2009 Summer

Litchfield, CT --
Contact: Janet L. Serra
Ph: 800-663-1273
Email: lhcvbnwct@aol.com
For Immediate Release

The growing multi-faceted Connecticut Film Festival celebrates its fifth season June 2-7 with six jam-packed days and night's featuring130 films, 100 musical performances and over 100 professional educational events. Festival goers also will be able to discover some of the many attractions of Danbury, Connecticut, in the Litchfield Hills of Northwest Connecticut, where two dozen locations, from the Danbury Ice Arena to the Ives Concert Hall will be home to these events.

Many films will be shown at the 1928 Palace Theater, a one-time art deco showplace that had been closed for 13 years until the festival inspired a continuing renovation that allowed its reopening as a main venue last year.

Other events will take place at Western Connecticut State University (WCSU), known for its active music and theater arts programs. The midtown campus, where buildings are connected by landscaped avenues with benches and street lamps includes two theaters in Berkshire Hall and the 780-seat Ives Concert Hall, honoring the memory of Danbury native composer Charles Ives.

The Westside Campus of WCSU, on 3640 acres just three miles from downtown, is home to the Ives Concert Park, a unique summer outdoor amphitheatre accommodating 5500. The campus includes a preserve of 40 wooded acres, offering a pond and public hiking trails. One of the dirt trails through the woodlands and wetlands of the preserve is a wild flower amphitheater in a flat region beneath cliffs that is especially lovely in spring.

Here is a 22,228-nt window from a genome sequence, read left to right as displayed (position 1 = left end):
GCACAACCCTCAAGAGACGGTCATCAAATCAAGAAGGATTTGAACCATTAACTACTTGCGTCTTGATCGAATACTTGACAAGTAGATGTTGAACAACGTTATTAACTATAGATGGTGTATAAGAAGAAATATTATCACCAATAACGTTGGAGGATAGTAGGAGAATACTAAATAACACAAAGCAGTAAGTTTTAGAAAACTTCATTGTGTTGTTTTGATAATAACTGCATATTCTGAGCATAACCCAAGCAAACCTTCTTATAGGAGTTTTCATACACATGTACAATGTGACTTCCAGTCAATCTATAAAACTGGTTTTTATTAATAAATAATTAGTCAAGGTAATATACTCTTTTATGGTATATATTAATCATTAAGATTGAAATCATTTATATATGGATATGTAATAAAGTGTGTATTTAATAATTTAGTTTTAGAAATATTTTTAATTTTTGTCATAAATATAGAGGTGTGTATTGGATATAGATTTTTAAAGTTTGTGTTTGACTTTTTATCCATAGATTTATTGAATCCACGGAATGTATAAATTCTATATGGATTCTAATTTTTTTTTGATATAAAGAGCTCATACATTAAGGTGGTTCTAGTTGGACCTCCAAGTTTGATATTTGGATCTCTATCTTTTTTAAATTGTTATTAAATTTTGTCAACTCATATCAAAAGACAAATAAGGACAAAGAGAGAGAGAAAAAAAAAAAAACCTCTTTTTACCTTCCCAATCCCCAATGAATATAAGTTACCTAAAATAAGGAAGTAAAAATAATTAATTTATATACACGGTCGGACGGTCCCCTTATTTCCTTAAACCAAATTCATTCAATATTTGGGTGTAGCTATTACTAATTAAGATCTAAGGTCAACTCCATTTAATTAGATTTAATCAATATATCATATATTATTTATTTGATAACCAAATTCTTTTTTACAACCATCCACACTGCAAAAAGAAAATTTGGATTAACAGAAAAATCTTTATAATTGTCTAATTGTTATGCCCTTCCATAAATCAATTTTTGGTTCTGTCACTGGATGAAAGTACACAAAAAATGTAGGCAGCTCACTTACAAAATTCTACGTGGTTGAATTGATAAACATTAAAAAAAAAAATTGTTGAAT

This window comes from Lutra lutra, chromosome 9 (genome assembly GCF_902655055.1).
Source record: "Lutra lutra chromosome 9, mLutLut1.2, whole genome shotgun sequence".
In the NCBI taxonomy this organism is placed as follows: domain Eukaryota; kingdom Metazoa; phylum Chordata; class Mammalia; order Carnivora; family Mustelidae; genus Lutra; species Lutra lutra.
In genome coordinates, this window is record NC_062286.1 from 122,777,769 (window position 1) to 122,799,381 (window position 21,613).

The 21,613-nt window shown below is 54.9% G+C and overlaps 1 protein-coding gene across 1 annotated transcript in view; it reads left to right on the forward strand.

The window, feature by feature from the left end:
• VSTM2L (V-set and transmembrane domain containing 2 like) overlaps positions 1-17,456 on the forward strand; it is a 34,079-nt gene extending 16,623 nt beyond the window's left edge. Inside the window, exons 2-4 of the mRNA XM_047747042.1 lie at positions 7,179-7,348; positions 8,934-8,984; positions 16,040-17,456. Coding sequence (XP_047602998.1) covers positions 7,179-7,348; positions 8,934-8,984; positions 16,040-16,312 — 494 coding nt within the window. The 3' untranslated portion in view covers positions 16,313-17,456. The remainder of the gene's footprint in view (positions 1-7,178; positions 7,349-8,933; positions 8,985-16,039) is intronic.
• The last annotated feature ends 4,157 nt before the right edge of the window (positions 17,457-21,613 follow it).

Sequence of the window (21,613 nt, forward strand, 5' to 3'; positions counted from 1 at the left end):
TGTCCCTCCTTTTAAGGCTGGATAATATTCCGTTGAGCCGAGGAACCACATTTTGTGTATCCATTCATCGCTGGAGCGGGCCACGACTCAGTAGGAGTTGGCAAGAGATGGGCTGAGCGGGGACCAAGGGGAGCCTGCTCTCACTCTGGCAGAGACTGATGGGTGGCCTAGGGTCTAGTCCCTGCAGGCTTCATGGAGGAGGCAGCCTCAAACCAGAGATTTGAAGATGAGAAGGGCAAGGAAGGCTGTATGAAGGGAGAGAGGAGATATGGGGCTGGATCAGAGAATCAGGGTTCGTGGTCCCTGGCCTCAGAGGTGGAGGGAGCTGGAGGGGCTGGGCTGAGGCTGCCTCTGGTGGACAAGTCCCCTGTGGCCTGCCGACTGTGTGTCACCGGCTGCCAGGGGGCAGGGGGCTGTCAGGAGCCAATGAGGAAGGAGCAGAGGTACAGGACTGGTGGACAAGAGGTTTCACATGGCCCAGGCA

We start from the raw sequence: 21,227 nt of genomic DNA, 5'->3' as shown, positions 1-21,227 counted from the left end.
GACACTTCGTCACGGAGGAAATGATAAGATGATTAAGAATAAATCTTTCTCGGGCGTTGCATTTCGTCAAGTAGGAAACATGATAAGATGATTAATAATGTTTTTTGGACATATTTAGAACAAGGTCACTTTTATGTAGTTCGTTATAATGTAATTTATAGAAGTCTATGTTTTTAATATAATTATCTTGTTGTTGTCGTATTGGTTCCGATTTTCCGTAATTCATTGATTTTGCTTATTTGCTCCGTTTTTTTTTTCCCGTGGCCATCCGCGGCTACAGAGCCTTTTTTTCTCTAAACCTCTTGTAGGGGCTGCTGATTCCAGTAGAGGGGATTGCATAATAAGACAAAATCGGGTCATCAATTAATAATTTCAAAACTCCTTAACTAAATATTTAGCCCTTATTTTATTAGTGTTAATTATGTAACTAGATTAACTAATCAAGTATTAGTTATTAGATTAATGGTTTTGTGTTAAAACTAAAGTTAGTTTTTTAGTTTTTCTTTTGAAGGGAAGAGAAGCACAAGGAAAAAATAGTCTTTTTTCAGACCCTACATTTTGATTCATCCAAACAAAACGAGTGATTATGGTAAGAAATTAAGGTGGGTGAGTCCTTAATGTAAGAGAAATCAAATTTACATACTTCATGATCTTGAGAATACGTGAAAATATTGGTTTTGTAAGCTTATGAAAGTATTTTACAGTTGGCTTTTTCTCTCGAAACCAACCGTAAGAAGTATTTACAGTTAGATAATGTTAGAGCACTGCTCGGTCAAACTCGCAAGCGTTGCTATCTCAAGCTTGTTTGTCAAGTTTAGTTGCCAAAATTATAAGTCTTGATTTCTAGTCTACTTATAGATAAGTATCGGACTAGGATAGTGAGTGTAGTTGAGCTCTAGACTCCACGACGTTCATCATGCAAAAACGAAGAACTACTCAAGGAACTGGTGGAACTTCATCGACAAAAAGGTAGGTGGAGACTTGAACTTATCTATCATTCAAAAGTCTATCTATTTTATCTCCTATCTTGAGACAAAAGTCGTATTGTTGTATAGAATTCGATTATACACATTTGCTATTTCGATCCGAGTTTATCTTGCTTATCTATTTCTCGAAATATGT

Danbury has several other special attractions for visitors. The popular Danbury Railway Museum offers rides on vintage trains in the rail yard on weekends April through November. The Museum also displays over sixty vintage locomotives and railroad cars, with several open for tours, as well as four operating model train layouts.

The Danbury Museum and Historical Society Authority maintains the John and Mary Rider House (c. 1785) featuring exhibits reflecting the foundation of Danbury and life in the town before, during and after the Revolutionary War. The complex includes the John Dodd Hat Shop (c. 1790) displaying the variety of hats manufactured when Danbury was a noted hat-making center and showing the processes used in hat production. Also under the auspices of the Museum is the Marian Anderson Studio celebrating the life and accomplishments of the famed singer who was a Danbury resident, and the birthplace of Pulitzer Prize winner and father of modern American music, Charles Ives.

One of the unique Danbury offerings is the Military Museum of Southern New England displaying dioramas representing a cross section of twentieth century military history.

Outside are a number of World War II vintage tanks that can be explored during regularly scheduled Open Turret days.

Danbury's uniqueness extends to lodging. The Ethan Allen Hotel, down the hill from the corporate headquarters of the well known furniture manufacturer, is elegantly furnished with classic Ethan Allen decor.

And when it comes to dining, Danbury offers a variety of choices from the four-star Bangkok, where charming waitresses serve authentic Thai food in traditional dress, to Ondine Restaurant voted Best French Restaurant in Fairfield County by readers of Connecticut Magazine every year since 1998.

For more information on Danbury and a free copy of UNWIND, a 112-page color guide to lodging and dining and other regional attractions in the Litchfield Hills of Northwest Connecticut, write to the Northwest CT Convention and Visitors Bureau, PO Box 968, Litchfield, CT 06759, call (860) 567-4506 or check the Internet at www.litchfieldhills.com.

For a detailed schedule of the Connecticut Film Festival, see www.ctfilmfest.com